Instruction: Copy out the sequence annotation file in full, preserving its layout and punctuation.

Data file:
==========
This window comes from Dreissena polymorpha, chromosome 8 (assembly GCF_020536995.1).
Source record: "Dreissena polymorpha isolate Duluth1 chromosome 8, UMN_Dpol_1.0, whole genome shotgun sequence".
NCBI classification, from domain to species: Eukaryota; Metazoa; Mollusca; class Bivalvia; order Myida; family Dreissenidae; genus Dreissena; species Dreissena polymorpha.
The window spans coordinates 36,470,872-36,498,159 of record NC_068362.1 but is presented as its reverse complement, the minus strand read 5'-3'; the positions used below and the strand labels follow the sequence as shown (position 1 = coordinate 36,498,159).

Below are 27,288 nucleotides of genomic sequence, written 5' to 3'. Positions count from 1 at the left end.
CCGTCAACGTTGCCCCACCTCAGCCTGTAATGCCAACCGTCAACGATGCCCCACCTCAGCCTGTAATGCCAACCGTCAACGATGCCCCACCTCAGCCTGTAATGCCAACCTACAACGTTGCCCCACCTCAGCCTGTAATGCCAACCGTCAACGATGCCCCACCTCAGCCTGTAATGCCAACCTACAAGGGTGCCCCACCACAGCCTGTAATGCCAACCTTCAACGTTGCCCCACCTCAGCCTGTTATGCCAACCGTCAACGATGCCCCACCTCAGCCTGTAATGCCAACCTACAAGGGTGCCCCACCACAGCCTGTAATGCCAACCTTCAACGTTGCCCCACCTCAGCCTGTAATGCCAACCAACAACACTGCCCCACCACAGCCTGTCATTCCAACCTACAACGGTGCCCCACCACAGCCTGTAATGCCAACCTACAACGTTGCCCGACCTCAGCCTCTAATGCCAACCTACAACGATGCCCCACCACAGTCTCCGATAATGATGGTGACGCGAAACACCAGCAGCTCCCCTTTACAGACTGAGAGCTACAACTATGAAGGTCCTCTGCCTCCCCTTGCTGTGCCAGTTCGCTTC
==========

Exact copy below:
This window comes from Dreissena polymorpha, chromosome 8 (assembly GCF_020536995.1).
Source record: "Dreissena polymorpha isolate Duluth1 chromosome 8, UMN_Dpol_1.0, whole genome shotgun sequence".
NCBI classification, from domain to species: Eukaryota; Metazoa; Mollusca; class Bivalvia; order Myida; family Dreissenidae; genus Dreissena; species Dreissena polymorpha.
The window spans coordinates 36,470,872-36,498,159 of record NC_068362.1 but is presented as its reverse complement, the minus strand read 5'-3'; the positions used below and the strand labels follow the sequence as shown (position 1 = coordinate 36,498,159).

Below are 27,288 nucleotides of genomic sequence, written 5' to 3'. Positions count from 1 at the left end.
CCGTCAACGTTGCCCCACCTCAGCCTGTAATGCCAACCGTCAACGATGCCCCACCTCAGCCTGTAATGCCAACCGTCAACGATGCCCCACCTCAGCCTGTAATGCCAACCTACAACGTTGCCCCACCTCAGCCTGTAATGCCAACCGTCAACGATGCCCCACCTCAGCCTGTAATGCCAACCTACAAGGGTGCCCCACCACAGCCTGTAATGCCAACCTTCAACGTTGCCCCACCTCAGCCTGTTATGCCAACCGTCAACGATGCCCCACCTCAGCCTGTAATGCCAACCTACAAGGGTGCCCCACCACAGCCTGTAATGCCAACCTTCAACGTTGCCCCACCTCAGCCTGTAATGCCAACCAACAACACTGCCCCACCACAGCCTGTCATTCCAACCTACAACGGTGCCCCACCACAGCCTGTAATGCCAACCTACAACGTTGCCCGACCTCAGCCTCTAATGCCAACCTACAACGATGCCCCACCACAGTCTCCGATAATGATGGTGACGCGAAACACCAGCAGCTCCCCTTTACAGACTGAGAGCTACAACTATGAAGGTCCTCTGCCTCCCCTTGCTGTGCCAGTTCGCTTC